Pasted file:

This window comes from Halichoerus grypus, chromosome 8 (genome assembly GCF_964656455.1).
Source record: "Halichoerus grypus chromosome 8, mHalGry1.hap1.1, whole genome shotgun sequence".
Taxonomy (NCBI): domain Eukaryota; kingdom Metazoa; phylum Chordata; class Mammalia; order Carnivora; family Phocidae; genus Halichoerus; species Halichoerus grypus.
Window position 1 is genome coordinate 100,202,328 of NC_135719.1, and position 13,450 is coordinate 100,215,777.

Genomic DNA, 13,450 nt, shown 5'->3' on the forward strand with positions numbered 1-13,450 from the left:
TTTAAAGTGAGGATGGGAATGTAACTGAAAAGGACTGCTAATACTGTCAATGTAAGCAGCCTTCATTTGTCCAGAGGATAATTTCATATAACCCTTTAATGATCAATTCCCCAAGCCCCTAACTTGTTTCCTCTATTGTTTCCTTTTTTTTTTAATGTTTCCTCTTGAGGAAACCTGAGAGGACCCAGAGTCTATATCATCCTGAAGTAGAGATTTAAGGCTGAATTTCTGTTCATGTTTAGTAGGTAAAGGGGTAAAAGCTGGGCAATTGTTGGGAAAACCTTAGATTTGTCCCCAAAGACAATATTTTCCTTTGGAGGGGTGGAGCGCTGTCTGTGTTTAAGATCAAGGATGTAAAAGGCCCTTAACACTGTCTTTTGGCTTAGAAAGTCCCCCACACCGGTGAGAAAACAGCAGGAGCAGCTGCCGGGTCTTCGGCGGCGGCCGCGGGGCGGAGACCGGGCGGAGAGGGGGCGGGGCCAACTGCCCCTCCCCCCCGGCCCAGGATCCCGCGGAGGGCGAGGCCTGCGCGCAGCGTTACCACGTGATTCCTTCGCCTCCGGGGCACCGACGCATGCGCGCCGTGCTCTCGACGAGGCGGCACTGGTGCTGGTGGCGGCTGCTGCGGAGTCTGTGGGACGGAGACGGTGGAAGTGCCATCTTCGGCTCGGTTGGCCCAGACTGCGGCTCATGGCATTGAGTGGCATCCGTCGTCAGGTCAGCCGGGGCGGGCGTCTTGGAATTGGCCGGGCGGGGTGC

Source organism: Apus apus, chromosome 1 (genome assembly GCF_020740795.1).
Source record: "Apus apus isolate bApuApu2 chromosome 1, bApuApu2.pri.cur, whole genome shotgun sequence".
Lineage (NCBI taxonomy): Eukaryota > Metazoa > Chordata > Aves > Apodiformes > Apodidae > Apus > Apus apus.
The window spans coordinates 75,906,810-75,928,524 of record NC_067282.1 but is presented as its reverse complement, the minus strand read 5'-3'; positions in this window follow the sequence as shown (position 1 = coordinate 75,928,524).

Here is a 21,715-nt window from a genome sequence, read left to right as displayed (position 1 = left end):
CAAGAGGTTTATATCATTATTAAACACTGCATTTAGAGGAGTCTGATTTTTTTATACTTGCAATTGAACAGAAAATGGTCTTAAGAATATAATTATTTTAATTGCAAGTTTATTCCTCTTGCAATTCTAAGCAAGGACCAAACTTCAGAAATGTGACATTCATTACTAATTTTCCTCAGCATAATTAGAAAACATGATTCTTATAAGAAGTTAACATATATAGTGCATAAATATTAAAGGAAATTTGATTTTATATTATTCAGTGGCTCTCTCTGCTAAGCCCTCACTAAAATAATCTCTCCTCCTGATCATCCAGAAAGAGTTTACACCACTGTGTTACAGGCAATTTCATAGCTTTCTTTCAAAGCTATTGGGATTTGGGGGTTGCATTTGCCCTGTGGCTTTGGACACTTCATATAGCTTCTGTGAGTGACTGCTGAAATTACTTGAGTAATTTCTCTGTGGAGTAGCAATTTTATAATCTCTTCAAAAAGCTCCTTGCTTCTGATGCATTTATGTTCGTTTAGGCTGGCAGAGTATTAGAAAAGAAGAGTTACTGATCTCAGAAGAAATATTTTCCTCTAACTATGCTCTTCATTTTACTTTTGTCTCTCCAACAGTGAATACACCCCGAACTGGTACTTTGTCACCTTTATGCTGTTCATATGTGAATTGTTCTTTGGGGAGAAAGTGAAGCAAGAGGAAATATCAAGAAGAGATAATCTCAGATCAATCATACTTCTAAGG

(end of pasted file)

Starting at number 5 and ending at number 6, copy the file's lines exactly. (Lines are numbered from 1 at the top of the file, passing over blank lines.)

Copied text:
Genomic DNA, 13,450 nt, shown 5'->3' on the forward strand with positions numbered 1-13,450 from the left:
TTTAAAGTGAGGATGGGAATGTAACTGAAAAGGACTGCTAATACTGTCAATGTAAGCAGCCTTCATTTGTCCAGAGGATAATTTCATATAACCCTTTAATGATCAATTCCCCAAGCCCCTAACTTGTTTCCTCTATTGTTTCCTTTTTTTTTTAATGTTTCCTCTTGAGGAAACCTGAGAGGACCCAGAGTCTATATCATCCTGAAGTAGAGATTTAAGGCTGAATTTCTGTTCATGTTTAGTAGGTAAAGGGGTAAAAGCTGGGCAATTGTTGGGAAAACCTTAGATTTGTCCCCAAAGACAATATTTTCCTTTGGAGGGGTGGAGCGCTGTCTGTGTTTAAGATCAAGGATGTAAAAGGCCCTTAACACTGTCTTTTGGCTTAGAAAGTCCCCCACACCGGTGAGAAAACAGCAGGAGCAGCTGCCGGGTCTTCGGCGGCGGCCGCGGGGCGGAGACCGGGCGGAGAGGGGGCGGGGCCAACTGCCCCTCCCCCCCGGCCCAGGATCCCGCGGAGGGCGAGGCCTGCGCGCAGCGTTACCACGTGATTCCTTCGCCTCCGGGGCACCGACGCATGCGCGCCGTGCTCTCGACGAGGCGGCACTGGTGCTGGTGGCGGCTGCTGCGGAGTCTGTGGGACGGAGACGGTGGAAGTGCCATCTTCGGCTCGGTTGGCCCAGACTGCGGCTCATGGCATTGAGTGGCATCCGTCGTCAGGTCAGCCGGGGCGGGCGTCTTGGAATTGGCCGGGCGGGGTGC